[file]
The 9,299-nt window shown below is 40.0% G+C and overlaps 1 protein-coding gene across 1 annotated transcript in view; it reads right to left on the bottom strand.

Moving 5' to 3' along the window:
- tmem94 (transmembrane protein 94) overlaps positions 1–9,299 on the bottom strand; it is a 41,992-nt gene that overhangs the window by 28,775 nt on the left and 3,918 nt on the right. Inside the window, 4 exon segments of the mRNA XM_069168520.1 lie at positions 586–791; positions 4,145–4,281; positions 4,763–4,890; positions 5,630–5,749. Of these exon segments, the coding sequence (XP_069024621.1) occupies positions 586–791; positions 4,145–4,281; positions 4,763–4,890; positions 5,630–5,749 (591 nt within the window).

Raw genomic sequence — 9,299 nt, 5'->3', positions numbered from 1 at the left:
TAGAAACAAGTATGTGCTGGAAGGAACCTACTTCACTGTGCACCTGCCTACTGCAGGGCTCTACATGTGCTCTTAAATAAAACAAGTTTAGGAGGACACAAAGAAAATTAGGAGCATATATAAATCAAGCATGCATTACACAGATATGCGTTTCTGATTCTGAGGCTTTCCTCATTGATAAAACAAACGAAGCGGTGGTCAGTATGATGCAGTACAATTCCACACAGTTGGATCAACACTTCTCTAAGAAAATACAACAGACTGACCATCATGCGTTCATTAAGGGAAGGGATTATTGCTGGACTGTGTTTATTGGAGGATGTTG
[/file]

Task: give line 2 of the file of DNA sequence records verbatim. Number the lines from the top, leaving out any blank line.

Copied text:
Moving 5' to 3' along the window: